For the last two weeks, my daughter has been making the same observation wherever we go: “Look, Mommy; the American flag!…God Bless America!” We don’t talk much about the flag in our house (or about blessing America), but today I found out why she had become such a vexillologist.* When I dropped her off at pre-school this morning, her regular Tuesday music session was already in progress. I helped K quickly wash her hands so that she could run off and join her classmates. As I walked out of the room, I heard her music teacher say, “Okay, let’s stay standing, because I brought my flags with me today!” I left the classroom, but stood outside the door to watch as the music teacher picked two children to hold two flags, and then led the group in a song that I couldn’t hear, but assume was patriotic. Watching all of this, I was caught off guard.
My husband was raised in the black nationalist tradition, and I am first-generation—both of my parents are immigrants to the United States. As a result, neither my husband nor I are strangers to alienation within the borders of one’s own country. As far back as high school I stopped automatically pledging allegiance to the flag every morning. Part of it was pure teenage rebellion; I was just daring somebody—anybody—to try and force me to recite the creed. But part of it was also a political awakening. It had started becoming obvious to me that, some 30 years after the civil rights movement, Blacks were still not necessarily embraced as rightful citizens of the United States. The American flag, in all its starred and striped glory, still did not represent me, and so I did not have to pledge allegiance to it. One need only look at the enduring birthism movement in the country, a full 3 years into Obama’s presidency, to find continuing evidence of the country’s ambivalence towards its minorities.
As an adult, I remain conflicted about my country of origin. Our national conversation—or maybe lack thereof—regarding marginalization and subordination is discouraging. A social and legal embrace of “colorblindness” have made impotent the words of the Fourteenth Amendment; instead of genuine respect and dignity for all citizens, we have mere formal equality, as if treating similarly people who are not similarly situated could ever result in justice. The current discourse about reproductive rights has left me feeling attacked and hurt; the rhetoric makes clears that my capacity as a woman for thoughtful and rational decision-making is still questioned. Buoyed three years ago by the election of our first Black president, I am now deflated by the racism and classism that still abounds; that is, indeed, on the rise, as indicated by presidential candidates who “don’t want to give their money to Blacks,” or who “are not concerned about the very poor.” Although I never feel more American than when I am abroad, when in my own country, patriotic stirrings wax and wane. I dismiss The Star Spangled Banner as war propaganda, but eagerly harmonize to “This Land is Your Land;” I roll my eyes at “America, The Beautiful,” yet, “If I Had a Hammer” never fails to bring me to tears. I’m ultimately more patriotic to the idea of what American could be, but not what it presently is.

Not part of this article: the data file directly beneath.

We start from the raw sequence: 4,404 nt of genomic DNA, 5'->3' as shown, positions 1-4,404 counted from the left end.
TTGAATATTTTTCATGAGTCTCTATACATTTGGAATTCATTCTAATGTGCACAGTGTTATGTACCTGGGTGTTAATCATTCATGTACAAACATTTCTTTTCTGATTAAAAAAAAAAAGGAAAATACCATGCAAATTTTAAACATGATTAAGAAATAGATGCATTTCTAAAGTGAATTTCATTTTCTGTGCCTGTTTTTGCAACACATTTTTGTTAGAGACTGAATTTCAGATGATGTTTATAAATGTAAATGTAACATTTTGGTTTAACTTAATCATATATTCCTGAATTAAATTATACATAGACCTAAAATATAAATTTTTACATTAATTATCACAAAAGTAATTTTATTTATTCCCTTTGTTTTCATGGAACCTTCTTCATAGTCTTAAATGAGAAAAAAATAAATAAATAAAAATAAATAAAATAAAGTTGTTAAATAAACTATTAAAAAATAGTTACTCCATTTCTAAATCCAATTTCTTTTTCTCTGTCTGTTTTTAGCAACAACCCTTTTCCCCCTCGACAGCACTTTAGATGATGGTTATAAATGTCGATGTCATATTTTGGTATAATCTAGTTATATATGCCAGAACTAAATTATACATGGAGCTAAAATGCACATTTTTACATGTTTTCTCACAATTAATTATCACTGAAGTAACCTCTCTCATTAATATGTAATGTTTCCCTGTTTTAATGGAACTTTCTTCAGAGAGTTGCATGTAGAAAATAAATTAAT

Which brings me back to my daughter. What, exactly, do I want to teach her about allegiance to the flag? She is, after all, a citizen of this country, and must learn that, if only to ensure that she exercises her rights. Like me, however, I’d also like her to see the potential of the United States—which means teaching her to love this country, so that one day she might be motivated to improve this country. And yet, as I walked away from her classroom today, I felt uneasy about having watched the classroom teacher help K place her tiny hand over her beating heart. My reaction to such early political indoctrination regarding a country that has still not done right by all its citizens is mixed; much like my feelings about my country, I suppose.
*vexillology: the scholarly study of flags